In all, inspectors would find 18 violations, mostly related to poor ventilation, lack of training, and high lead levels on surfaces and in the air.

Meanwhile, L&I notified S.D. Deacon on Nov. 15 that its whole crew should get blood tests to find out if they’d been overexposed to lead.

Twenty-six of them turned out to have high lead levels.

S.D. Deacon’s foreman had the highest at 153 micrograms, more than 127 times average.

Concerned about the rash of lead cases at Wade’s, Runnion noted in an email to colleagues and to Gaughran and his managers that the public was still shooting there, despite its toxic condition.

In one of the shooting bays, customers would be exposed to the maximum allowable 8-hour airborne standard for workers in just 49 minutes.

L&I had the power to shut down the poisoned shooting range until Gaughran had it decontaminated. The agency had considered taking this drastic step — an “order and notice of immediate restraint” — against another dirty gun range once before, but did not do so.

On Nov. 30, Runnion urged — but did not order — Gaughran to close the range immediately, writing, “Thank you in advance for choosing to do the right thing to control this health hazard in a timely manner.”

Still, Gaughran kept it open.

Children overexposed

For several months in fall 2012, Manny Romo tracked poison into his car and then into his home on his heavy, lead-caked work boots and clothes.

“I was sleeping with it, eating with it, living with it,” he said. “Lead was my life at that point and I had no idea.”

As his 5-year-old daughter, Serenity, played on the floor, she got lead on her skin, clothing and toys. His 13-year-old son, Devin, absorbed lead that had settled on furniture and tools.

Serenity started vomiting. Her blood-lead level was above what the CDC considers high for children. Teachers complained Devin was in a stupor and his grades were slipping. He too had been contaminated.

Romo felt numbness and tingling in his feet and hands. His stomach ached and he couldn’t concentrate. His blood test on Nov. 20 revealed a 73, one of the highest of anyone exposed at Wade’s. As required, his employer removed him from the job.

His wife, Katrina, tested at normal levels.

Romo and his family evacuated their Auburn apartment about a week before Christmas.

After tests showed the family’s apartment contaminated with lead, Romo compiled a 28-page list of possessions that were taken from them. It included a hand-knit blanket from Romo’s grandmother, Serenity’s books and Devin’s Star Wars collection.

On Christmas Day, the Romo family moved back into their decontaminated, nearly empty apartment. After two months, they moved out again because Serenity’s blood levels hadn’t dropped.

Abatement crews removed lead from several other workers’ homes and cars, and even had to decontaminate 10 rooms at a Bellevue hotel where workers stayed during the construction.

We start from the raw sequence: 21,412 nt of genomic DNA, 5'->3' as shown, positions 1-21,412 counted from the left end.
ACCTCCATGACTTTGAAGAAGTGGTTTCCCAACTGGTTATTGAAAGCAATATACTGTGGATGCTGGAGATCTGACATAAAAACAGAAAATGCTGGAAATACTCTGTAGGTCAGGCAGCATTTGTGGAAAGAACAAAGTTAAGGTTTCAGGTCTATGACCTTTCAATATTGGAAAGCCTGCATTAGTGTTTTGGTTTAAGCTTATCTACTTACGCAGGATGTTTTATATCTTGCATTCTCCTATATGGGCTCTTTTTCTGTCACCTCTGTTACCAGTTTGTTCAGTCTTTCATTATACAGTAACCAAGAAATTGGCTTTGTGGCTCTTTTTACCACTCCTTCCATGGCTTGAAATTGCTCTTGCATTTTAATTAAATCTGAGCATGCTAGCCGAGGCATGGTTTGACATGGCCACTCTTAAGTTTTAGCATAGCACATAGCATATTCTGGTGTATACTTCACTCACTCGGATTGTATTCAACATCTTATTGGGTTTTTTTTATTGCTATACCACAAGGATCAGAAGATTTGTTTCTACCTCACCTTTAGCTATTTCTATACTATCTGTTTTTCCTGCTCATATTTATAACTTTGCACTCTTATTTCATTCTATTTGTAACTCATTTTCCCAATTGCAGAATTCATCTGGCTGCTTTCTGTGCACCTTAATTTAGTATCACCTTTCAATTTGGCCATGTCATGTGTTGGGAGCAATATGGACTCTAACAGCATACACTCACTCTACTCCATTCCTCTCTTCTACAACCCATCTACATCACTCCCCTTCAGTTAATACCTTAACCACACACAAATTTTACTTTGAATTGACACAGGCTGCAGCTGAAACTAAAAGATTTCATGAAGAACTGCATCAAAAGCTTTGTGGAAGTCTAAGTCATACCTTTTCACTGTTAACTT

An urgent message

After L&I alerted Public Health — Seattle & King County about several workers poisoned at Wade’s, Dr. David Fleming raised concerns.

“Yikes, these are very high and non-tolerable levels,” Fleming, then-director of the agency wrote on Dec. 4, 2012. “We need to move on this.”

L&I feared Wade’s customers who used the range, which was open off and on for the past four months, had been contaminated.

L&I officials wanted Public Health to halt the shooting range renovation and close the facility to shooters, the health agency’s emails show.

Fleming’s office quickly responded, asking Gaughran to provide a list of active shooters so it could notify them about the lead problems and recommend blood tests.

Gaughran didn’t provide names, saying he had no frequent shooters at the range.

On Dec. 10, Public Health officials asked Gaughran to voluntarily close his range so that lead could be safely removed from the building.

But Gaughran became “combative” about any hint of closing, Public Health emails show. “Just because there is lead on the floor, benches or shooting partition does not mean the customers or employees are getting lead into their bodies,” he responded to the agency the same day.

With no blood tests of customers, health officials lacked proof that any member of the public was overexposed to lead. However, numerous cases across the country illustrate that shooting enthusiasts have suffered lead poisoning at gun ranges.

Behind the scenes, a King County public-health official drafted a health order that showed the agency had the authority to shut down the range. When officials said they would visit to get more evidence of contamination, Gaughran closed the range the next day, Dec. 11.

Within days, Gaughran laid off some employees and fired several others, including at least two men who had lead poisoning.

They contend that Gaughran fired them because they had had their blood tested for lead and questioned the range’s safety.

Gaughran had promised to give a gun or a $450 gift certificate at the gun shop as a bonus to workers who helped remove insulation and lead from the berm. But he refused to give the bonus to two of the men, they said.

His reason? They threatened “to rat on us if … they didn’t get their pistols,” Gaughran told The Times in an email. “The whole thing is BULLSHIT.”

He said he fired some employees because they weren’t reliable. Employees were trained and educated about lead hazards, Gaughran said, and any workers who claimed they became sick were simply careless or later motivated by money.

He hired an environmental cleanup company and reopened parts of the range four days later, contrary to Public Health’s request.

An eye on customers

At Public Health — Seattle & King County, officials like Director of Environmental Health Ngozi Oleru were flummoxed as they tried to deal with Wade’s as a potential public-health threat.

While laws protect workers from airborne lead, no regulations are in place to shield the public while indoors. Could the county test customers for lead, and if results were bad, close the firing range? That situation had never been tackled before.